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This page is obsolete. It is being retained for archival purposes. It may document extensions or features that are obsolete and/or no longer supported. Do not rely on the information here being up-to-date.
Steps to participate
- Register for the contest on the Google Code-in website once the contest has started.
- Search for a Wikimedia task that is a good fit with your interests and knowledge and skills.
- Claim a task and work on the task by following the instructions in the task. You can work only on one task at a time.
- Submit your work, then wait (up to 36 hours) to receive feedback from mentors.
- Review the mentor's feedback. If the mentors want to see some changes: make those changes and submit your work again.
- Repeat steps 2-6 after your task is approved.
Here are some tips what you should read and know, and how and where you can get help:
Read the documentation
- Coding task
- For a task about contributing to MediaWiki itself or MediaWiki extension, follow the steps in the How to become a MediaWiki hacker tutorial to set up the development environment, download the code repository from Git, and submit your code changes as a patch in Gerrit where your patch will be reviewed.
- Some helpful tips:
- We recommend MediaWiki-Vagrant for setting up the development environment for MediaWiki. It is a virtual machine that has the basic MediaWiki software and various common extensions preconfigured.
- Test your patch before submitting it for review in Gerrit. If you have submitted your patch without testing it before, you must clearly say so in an additional comment in Gerrit.
- If you have no idea at all how to start working on a task and what the task is about, consider finding an easier task first.
- Tasks in the Phabricator task tracker have a 'Tags' section in the upper right corner. The tag name tells you a lot: what project the task is about, Git repository where you might find the related code, etc.
- Non-coding task
- For tasks related to contributing to documentation, outreach, design, research, read our How to Contribute tutorial.
- To communicate with a mentor, connect to the IRC channel in which they are frequently available and write them a message. See the list of mentors for this year. There you could also find the best way how to contact a mentor.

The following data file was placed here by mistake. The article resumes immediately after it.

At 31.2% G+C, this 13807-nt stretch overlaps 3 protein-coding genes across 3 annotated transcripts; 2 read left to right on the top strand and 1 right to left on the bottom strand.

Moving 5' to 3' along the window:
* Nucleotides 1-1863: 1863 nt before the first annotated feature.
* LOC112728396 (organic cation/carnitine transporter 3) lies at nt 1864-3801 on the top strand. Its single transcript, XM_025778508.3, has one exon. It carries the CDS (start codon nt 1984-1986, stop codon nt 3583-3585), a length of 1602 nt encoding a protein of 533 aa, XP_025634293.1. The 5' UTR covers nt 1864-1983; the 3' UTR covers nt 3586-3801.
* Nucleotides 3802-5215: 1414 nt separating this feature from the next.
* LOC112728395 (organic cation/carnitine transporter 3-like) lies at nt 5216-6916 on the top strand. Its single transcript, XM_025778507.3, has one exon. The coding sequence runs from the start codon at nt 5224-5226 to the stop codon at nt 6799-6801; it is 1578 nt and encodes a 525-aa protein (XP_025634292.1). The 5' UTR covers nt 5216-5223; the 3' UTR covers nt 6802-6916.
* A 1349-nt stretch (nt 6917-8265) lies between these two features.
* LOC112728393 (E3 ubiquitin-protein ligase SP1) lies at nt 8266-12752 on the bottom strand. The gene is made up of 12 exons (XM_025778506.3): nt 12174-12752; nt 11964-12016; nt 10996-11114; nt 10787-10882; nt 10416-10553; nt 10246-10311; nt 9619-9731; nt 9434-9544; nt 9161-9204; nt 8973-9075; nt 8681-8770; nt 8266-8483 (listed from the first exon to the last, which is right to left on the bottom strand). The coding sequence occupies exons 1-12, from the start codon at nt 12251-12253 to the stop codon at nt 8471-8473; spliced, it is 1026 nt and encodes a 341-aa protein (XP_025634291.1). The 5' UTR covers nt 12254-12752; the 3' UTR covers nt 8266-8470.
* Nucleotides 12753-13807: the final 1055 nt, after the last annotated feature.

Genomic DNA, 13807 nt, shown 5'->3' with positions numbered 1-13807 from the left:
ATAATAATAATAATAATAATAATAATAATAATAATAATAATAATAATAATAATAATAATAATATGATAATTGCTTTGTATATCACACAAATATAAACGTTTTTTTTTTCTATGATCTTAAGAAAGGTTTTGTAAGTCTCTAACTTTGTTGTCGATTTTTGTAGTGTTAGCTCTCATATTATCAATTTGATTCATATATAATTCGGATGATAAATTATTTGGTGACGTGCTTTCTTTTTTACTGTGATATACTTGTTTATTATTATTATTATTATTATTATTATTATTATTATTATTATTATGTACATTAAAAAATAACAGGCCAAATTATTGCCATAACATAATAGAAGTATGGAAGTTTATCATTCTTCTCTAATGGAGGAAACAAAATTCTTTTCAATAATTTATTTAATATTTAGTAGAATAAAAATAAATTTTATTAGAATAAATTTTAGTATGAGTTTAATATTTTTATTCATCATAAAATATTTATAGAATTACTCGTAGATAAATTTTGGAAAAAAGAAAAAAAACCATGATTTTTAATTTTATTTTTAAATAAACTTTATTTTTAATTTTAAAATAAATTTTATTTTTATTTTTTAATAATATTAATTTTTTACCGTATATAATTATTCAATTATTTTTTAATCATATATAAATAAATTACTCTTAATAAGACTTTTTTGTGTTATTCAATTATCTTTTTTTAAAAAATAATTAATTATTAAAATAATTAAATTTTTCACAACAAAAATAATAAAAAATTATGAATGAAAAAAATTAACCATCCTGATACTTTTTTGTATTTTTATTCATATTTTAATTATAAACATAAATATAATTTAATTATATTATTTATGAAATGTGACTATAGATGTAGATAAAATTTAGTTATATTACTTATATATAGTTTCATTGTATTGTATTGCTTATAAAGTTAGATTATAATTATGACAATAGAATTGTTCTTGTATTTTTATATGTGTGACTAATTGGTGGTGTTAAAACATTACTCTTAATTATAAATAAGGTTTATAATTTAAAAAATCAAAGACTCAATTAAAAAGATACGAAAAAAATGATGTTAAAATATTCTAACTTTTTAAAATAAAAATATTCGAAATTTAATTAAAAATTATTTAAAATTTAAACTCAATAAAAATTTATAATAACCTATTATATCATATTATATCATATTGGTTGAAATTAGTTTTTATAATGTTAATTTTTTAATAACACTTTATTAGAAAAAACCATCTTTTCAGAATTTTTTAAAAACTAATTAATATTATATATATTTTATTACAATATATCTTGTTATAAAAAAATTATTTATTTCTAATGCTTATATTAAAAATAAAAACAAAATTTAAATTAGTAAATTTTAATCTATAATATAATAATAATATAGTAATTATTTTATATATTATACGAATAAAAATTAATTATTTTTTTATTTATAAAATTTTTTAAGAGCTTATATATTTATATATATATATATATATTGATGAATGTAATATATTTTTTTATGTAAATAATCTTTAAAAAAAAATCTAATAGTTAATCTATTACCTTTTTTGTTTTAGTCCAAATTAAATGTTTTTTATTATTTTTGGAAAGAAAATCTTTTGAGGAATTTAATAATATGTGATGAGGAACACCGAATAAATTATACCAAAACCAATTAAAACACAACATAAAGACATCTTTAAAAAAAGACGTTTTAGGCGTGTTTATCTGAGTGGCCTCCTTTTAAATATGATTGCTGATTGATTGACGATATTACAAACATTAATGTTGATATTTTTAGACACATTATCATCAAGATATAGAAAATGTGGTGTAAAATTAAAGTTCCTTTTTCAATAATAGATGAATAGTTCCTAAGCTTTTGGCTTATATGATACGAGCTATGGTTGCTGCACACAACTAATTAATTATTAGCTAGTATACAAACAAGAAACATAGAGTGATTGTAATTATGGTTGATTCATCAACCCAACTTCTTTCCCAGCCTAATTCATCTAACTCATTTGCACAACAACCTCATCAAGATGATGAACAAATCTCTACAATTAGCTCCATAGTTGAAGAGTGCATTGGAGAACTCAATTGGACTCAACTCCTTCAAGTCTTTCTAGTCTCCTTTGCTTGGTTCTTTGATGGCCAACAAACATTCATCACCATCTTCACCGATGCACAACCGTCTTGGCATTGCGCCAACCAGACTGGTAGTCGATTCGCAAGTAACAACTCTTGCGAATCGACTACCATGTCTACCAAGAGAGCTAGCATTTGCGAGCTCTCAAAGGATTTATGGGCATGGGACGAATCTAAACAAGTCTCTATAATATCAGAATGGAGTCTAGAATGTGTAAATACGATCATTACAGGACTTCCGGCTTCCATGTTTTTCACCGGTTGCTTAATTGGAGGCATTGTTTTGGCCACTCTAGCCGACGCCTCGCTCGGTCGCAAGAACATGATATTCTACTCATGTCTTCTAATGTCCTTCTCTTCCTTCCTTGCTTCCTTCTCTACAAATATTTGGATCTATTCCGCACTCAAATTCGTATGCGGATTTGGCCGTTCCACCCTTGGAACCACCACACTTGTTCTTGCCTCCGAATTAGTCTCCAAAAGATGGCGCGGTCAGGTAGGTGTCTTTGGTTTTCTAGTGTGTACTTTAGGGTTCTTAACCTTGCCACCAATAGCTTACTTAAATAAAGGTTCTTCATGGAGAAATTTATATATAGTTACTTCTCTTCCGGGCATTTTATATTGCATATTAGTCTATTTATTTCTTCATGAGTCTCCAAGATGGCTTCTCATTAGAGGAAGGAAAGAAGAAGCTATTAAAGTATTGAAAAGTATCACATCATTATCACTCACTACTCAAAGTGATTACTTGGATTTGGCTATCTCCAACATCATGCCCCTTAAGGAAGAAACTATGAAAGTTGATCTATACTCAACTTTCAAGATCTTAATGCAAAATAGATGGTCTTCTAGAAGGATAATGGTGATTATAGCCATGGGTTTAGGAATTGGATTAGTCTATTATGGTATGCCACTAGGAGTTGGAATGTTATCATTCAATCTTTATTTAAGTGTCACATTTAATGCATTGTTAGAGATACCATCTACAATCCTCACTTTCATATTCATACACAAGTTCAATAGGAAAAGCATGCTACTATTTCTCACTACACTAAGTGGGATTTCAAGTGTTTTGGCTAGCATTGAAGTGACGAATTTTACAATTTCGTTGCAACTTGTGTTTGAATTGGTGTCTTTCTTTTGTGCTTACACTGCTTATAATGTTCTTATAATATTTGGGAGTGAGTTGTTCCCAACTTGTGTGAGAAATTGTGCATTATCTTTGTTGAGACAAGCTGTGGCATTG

- For a task related question (and not a general question about the development setup), comment in the related task (for example in Wikimedia Phabricator or on GitHub - the place depends on what the project uses).
- For a general question about Wikimedia in the Google Code-in contest, ask on the Freenode IRC channel connect and mention Google Code-in.
- Some helpful tips:
- Before asking a question, do some basic research yourself first on the task and on the related issues you are facing.
- Look at the code, try to understand what the code is supposed to do, and try to find the probable place(s) where you need to make changes in order to fix the task.
- What do I have to do to work on this? is not a good question to start with. The more specific your questions are, the more likely somebody can answer them quickly.
- Be patient when asking for input and comments. Your mentor will not always be around or awake. Please just ask and be patient. Other people might also be able to help.
- If you do not get an answer on an IRC channel, please ask on the related task (for example in Wikimedia Phabricator or on GitHub - the place depends on what the project uses) or wiki page related to the problem.
- Identify yourself as a Google Code-in student in our communication channels. Do not expect everybody to have heard about "Google Code-in" before.
- Avoid private messages or support requests in our social media channels. Private messages do not help others.
- For general smalltalk about GCI, we also have an "unofficial" Telegram channel for Wikimedia's GCI that you are very welcome to join: https://t.me/wikimediagci
- My walk with Wikimedia—Google Code-in participant speaks out, Justin Du
- Partnerships make it possible: Behind our role in Google Code-in 2018, Sarah Rodlund
- Pre-university students contribute to Wikimedia in Google Code-in 2016, Andre Klapper